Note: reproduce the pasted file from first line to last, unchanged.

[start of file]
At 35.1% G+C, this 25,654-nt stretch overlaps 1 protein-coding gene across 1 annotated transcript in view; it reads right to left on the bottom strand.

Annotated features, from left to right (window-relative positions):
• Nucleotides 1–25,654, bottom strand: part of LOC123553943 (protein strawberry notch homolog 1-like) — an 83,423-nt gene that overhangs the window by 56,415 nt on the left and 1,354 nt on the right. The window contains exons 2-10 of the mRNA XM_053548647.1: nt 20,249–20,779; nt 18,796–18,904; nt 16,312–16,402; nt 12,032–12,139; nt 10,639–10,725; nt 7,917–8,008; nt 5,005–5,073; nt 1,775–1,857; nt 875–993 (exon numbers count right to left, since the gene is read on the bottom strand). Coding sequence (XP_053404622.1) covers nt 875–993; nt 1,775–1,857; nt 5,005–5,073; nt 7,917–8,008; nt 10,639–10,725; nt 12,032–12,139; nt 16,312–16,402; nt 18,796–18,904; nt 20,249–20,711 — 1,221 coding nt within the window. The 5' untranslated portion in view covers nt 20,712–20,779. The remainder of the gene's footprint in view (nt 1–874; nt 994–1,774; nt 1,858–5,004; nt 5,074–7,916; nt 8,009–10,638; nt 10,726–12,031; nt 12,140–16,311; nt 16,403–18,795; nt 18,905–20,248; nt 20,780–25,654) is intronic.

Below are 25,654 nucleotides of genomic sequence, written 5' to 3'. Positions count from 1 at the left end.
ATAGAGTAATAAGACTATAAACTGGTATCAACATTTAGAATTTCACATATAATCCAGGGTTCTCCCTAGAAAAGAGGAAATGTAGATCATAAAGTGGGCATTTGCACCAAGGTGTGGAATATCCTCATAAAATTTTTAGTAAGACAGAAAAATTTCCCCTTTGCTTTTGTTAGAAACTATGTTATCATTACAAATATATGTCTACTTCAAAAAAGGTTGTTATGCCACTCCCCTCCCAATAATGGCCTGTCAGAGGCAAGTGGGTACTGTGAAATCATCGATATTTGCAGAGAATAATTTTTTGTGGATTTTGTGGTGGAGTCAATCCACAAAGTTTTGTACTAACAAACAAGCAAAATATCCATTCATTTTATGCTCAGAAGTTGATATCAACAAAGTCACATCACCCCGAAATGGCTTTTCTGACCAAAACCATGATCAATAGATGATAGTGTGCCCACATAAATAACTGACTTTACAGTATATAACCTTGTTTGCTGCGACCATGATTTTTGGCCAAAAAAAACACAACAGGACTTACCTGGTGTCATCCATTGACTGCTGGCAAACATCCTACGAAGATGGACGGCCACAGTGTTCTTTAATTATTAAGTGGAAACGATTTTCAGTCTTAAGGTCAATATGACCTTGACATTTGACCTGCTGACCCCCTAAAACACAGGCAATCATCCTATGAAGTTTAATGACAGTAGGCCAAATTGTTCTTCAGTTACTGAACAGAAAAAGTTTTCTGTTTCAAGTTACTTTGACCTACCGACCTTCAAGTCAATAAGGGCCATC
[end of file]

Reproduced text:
At 35.1% G+C, this 25,654-nt stretch overlaps 1 protein-coding gene across 1 annotated transcript in view; it reads right to left on the bottom strand.

Annotated features, from left to right (window-relative positions):
• Nucleotides 1–25,654, bottom strand: part of LOC123553943 (protein strawberry notch homolog 1-like) — an 83,423-nt gene that overhangs the window by 56,415 nt on the left and 1,354 nt on the right. The window contains exons 2-10 of the mRNA XM_053548647.1: nt 20,249–20,779; nt 18,796–18,904; nt 16,312–16,402; nt 12,032–12,139; nt 10,639–10,725; nt 7,917–8,008; nt 5,005–5,073; nt 1,775–1,857; nt 875–993 (exon numbers count right to left, since the gene is read on the bottom strand). Coding sequence (XP_053404622.1) covers nt 875–993; nt 1,775–1,857; nt 5,005–5,073; nt 7,917–8,008; nt 10,639–10,725; nt 12,032–12,139; nt 16,312–16,402; nt 18,796–18,904; nt 20,249–20,711 — 1,221 coding nt within the window. The 5' untranslated portion in view covers nt 20,712–20,779. The remainder of the gene's footprint in view (nt 1–874; nt 994–1,774; nt 1,858–5,004; nt 5,074–7,916; nt 8,009–10,638; nt 10,726–12,031; nt 12,140–16,311; nt 16,403–18,795; nt 18,905–20,248; nt 20,780–25,654) is intronic.

Below are 25,654 nucleotides of genomic sequence, written 5' to 3'. Positions count from 1 at the left end.
ATAGAGTAATAAGACTATAAACTGGTATCAACATTTAGAATTTCACATATAATCCAGGGTTCTCCCTAGAAAAGAGGAAATGTAGATCATAAAGTGGGCATTTGCACCAAGGTGTGGAATATCCTCATAAAATTTTTAGTAAGACAGAAAAATTTCCCCTTTGCTTTTGTTAGAAACTATGTTATCATTACAAATATATGTCTACTTCAAAAAAGGTTGTTATGCCACTCCCCTCCCAATAATGGCCTGTCAGAGGCAAGTGGGTACTGTGAAATCATCGATATTTGCAGAGAATAATTTTTTGTGGATTTTGTGGTGGAGTCAATCCACAAAGTTTTGTACTAACAAACAAGCAAAATATCCATTCATTTTATGCTCAGAAGTTGATATCAACAAAGTCACATCACCCCGAAATGGCTTTTCTGACCAAAACCATGATCAATAGATGATAGTGTGCCCACATAAATAACTGACTTTACAGTATATAACCTTGTTTGCTGCGACCATGATTTTTGGCCAAAAAAAACACAACAGGACTTACCTGGTGTCATCCATTGACTGCTGGCAAACATCCTACGAAGATGGACGGCCACAGTGTTCTTTAATTATTAAGTGGAAACGATTTTCAGTCTTAAGGTCAATATGACCTTGACATTTGACCTGCTGACCCCCTAAAACACAGGCAATCATCCTATGAAGTTTAATGACAGTAGGCCAAATTGTTCTTCAGTTACTGAACAGAAAAAGTTTTCTGTTTCAAGTTACTTTGACCTACCGACCTTCAAGTCAATAAGGGCCATC